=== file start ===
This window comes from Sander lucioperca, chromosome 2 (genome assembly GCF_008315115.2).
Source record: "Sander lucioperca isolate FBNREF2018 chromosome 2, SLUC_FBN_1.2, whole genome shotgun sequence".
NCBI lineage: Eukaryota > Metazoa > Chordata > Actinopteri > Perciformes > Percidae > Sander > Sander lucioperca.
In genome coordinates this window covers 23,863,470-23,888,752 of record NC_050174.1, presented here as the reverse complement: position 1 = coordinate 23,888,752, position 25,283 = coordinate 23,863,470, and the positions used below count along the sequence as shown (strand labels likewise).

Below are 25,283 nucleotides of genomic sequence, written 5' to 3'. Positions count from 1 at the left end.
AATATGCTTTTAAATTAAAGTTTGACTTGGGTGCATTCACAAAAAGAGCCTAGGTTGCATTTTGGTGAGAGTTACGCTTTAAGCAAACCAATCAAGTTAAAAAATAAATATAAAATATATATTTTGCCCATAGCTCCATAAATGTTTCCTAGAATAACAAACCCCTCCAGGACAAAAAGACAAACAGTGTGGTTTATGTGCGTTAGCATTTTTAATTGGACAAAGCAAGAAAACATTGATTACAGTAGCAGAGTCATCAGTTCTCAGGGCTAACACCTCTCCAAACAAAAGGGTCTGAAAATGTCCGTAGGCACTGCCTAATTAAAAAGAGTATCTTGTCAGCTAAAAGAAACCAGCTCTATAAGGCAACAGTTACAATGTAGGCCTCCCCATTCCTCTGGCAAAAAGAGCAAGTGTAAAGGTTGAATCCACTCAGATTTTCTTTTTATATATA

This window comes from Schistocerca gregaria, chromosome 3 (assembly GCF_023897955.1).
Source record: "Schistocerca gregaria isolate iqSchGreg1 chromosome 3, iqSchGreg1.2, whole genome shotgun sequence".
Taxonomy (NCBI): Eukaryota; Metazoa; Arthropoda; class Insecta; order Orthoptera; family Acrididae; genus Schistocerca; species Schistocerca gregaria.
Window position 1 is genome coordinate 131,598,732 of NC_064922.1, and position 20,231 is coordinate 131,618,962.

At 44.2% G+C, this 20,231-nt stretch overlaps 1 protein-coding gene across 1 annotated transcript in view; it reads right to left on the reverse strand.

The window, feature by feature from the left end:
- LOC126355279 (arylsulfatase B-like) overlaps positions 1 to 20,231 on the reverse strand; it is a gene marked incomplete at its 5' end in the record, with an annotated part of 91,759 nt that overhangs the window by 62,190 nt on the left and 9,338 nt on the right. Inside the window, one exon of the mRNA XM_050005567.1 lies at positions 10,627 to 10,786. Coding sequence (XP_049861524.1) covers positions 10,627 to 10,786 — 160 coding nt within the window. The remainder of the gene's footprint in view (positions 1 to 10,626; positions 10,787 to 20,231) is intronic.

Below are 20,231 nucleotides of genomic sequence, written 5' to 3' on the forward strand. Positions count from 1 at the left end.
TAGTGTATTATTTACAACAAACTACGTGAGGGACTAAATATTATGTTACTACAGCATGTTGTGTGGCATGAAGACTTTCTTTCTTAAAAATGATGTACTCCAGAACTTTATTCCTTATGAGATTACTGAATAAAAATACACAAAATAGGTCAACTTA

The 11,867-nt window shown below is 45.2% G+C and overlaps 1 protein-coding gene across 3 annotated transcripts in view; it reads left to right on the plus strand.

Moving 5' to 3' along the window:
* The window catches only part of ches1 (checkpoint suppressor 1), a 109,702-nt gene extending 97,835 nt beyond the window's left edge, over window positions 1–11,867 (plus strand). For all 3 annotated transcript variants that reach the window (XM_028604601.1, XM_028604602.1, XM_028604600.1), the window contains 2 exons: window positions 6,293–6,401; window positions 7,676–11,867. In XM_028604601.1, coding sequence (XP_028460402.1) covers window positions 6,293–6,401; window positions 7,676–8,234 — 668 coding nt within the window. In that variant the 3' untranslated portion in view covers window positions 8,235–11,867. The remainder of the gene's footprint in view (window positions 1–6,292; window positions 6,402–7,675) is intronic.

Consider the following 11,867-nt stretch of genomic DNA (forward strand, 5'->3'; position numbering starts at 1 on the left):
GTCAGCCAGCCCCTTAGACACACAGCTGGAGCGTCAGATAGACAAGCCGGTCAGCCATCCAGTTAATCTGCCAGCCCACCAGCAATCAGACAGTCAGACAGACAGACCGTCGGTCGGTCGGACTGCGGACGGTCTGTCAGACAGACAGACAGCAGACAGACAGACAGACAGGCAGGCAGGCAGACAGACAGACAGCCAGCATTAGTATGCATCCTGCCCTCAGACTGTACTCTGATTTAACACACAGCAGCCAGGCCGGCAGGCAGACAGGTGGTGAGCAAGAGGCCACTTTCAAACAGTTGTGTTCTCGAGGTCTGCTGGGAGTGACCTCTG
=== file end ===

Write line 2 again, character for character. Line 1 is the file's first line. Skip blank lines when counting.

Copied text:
Source record: "Sander lucioperca isolate FBNREF2018 chromosome 2, SLUC_FBN_1.2, whole genome shotgun sequence".